Conservation scientists and foresters use a number of tools to perform their jobs. They use clinometers to measure the heights of trees, diameter tapes to measure a tree’s circumference, and increment borers and bark gauges to measure the growth of trees so that timber volumes can be computed and growth rates estimated.

In addition, conservation scientists and foresters often use remote sensing (aerial photographs and other imagery taken from airplanes and satellites) and Geographic Information System (GIS) data to map large forest or range areas and to detect widespread trends of forest and land use. They make extensive use of hand-held computers and Global Positioning System (GPS) receivers to study these maps.

The following are examples of types of conservation scientists:

Conservation land managers work for land trusts or other conservation organizations to protect the wildlife habitat, biodiversity, scenic value, and other unique attributes of preserves and conservation lands.

Range managers, also called range conservationists, protect rangelands to maximize their use without damaging the environment. Rangelands contain many natural resources and cover hundreds of millions of acres in the United States, mainly in the western states and Alaska.

Range managers may inventory soils, plants, and animals; develop resource management plans; help to restore degraded ecosystems; or help manage a ranch. They also maintain soil stability and vegetation for uses such as wildlife habitats and outdoor recreation. Like foresters, they work to prevent and reduce wildfires and invasive animal species.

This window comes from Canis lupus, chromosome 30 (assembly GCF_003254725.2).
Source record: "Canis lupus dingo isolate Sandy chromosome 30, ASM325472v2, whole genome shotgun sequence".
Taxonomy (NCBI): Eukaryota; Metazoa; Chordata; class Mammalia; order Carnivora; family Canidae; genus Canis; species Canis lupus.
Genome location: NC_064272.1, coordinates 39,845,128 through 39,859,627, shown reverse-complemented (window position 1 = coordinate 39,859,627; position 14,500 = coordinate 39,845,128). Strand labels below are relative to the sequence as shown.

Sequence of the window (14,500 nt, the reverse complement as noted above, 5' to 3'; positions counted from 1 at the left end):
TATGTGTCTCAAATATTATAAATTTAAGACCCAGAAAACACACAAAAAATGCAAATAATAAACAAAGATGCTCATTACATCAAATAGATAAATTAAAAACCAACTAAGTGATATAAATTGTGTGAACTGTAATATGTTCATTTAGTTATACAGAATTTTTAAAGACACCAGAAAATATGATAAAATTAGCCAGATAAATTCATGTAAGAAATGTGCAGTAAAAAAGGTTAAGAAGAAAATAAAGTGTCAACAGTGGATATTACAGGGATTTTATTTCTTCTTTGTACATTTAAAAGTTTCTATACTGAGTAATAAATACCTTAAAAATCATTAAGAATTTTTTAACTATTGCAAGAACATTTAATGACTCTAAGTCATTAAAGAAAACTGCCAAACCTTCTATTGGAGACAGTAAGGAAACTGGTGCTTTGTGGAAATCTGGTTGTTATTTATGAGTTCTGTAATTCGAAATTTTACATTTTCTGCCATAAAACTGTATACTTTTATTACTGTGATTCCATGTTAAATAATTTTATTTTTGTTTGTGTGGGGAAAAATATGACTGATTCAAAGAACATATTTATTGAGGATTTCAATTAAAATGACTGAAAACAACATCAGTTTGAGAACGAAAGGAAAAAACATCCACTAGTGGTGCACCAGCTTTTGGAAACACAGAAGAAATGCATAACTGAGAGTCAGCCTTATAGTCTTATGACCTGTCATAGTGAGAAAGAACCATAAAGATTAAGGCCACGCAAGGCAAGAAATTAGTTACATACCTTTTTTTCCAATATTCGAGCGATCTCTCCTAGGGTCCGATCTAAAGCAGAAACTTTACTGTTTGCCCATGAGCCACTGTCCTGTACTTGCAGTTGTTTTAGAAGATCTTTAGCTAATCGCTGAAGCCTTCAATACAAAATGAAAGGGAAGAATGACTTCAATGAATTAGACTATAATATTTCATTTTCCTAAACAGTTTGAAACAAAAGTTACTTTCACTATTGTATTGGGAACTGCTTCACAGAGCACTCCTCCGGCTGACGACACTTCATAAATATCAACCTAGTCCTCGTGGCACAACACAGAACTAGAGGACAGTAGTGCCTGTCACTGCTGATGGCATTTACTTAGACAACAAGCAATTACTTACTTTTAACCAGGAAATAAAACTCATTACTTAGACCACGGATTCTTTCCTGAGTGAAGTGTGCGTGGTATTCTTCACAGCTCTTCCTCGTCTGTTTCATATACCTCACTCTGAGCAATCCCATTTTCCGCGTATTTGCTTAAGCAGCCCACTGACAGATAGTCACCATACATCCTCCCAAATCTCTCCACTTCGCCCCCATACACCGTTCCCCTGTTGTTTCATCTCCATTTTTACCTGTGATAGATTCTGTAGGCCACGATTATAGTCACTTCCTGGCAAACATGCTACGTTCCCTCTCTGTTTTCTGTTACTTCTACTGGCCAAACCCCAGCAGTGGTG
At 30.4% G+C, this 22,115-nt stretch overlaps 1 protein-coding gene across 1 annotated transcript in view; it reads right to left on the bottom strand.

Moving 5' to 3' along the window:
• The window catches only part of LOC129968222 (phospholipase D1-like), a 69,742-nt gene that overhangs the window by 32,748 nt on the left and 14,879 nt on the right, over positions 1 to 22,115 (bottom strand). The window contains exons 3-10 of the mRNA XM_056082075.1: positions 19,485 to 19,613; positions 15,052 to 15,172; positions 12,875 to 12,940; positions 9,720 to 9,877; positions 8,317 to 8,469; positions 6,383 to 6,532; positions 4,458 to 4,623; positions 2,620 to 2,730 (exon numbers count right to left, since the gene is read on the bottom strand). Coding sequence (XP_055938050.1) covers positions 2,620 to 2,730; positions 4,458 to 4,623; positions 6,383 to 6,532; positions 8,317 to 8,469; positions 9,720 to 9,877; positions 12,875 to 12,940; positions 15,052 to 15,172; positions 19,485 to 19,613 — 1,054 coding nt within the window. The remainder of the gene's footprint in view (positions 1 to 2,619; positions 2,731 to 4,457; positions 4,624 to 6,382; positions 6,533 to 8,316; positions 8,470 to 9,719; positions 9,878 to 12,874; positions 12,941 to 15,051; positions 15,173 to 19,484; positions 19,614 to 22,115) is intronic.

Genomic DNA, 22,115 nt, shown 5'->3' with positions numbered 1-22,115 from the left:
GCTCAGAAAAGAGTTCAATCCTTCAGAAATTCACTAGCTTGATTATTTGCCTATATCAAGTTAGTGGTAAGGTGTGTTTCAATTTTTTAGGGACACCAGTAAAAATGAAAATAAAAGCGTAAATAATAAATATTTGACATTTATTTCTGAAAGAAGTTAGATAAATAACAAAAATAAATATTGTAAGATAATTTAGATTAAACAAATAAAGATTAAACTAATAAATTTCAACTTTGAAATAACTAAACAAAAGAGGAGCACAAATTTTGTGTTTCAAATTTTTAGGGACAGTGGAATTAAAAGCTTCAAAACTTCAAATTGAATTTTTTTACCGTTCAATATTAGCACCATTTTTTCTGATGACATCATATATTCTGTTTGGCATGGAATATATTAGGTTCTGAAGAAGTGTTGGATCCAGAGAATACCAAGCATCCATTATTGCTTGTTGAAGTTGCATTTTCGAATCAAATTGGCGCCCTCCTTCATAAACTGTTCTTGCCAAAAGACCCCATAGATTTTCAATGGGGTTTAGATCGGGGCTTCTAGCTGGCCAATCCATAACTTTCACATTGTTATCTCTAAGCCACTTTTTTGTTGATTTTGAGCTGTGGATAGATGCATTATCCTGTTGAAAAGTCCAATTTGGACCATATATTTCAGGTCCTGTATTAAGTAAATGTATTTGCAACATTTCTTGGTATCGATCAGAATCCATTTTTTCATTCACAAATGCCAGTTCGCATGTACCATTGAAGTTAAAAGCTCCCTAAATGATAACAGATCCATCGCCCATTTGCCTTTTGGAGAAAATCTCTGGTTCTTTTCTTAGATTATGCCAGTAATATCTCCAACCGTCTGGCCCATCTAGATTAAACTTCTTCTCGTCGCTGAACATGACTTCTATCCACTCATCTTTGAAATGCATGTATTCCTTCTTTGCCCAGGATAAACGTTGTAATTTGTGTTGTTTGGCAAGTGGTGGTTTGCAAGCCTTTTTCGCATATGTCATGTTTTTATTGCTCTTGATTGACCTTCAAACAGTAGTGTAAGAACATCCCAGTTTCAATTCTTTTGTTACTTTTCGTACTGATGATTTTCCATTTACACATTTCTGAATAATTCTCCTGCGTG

Soil and water conservationists give technical help to people who are concerned with the conservation of soil, water, and related natural resources. For private landowners, they develop programs to make the most productive use of land without damaging it. They also help landowners with issues such as dealing with erosion. They help private landowners and governments by advising on water quality, preserving water supplies, preventing ground-water contamination, and conserving water.

The following are examples of types of foresters:

Procurement foresters buy timber by contacting local forest owners and negotiating a sale. This activity typically involves taking inventory on the type, amount, and location of all standing timber on the property. Procurement foresters then appraise the timber’s worth, negotiate its purchase, and draw up a contract. The forester then subcontracts with loggers or pulpwood cutters to remove the trees and to help lay out roads to get to the timber.

Urban foresters live and work in larger cities and manage urban trees. These workers are concerned with quality-of-life issues, including air quality, shade, and storm water runoff.

Conservation education foresters train teachers and students about issues facing forest lands.

Conservation scientists held about 24,500 jobs in 2019. The largest employers of conservation scientists were as follows:

Federal government, excluding postal service 28%
State government, excluding education and hospitals 21
Local government, excluding education and hospitals 21
Social advocacy organizations 13
Professional, scientific, and technical services 4

Foresters held about 11,600 jobs in 2019. The largest employers of foresters were as follows:

State government, excluding education and hospitals 30%
Forestry and logging 15
Federal government, excluding postal service 12
Local government, excluding education and hospitals 10
Support activities for agriculture and forestry 3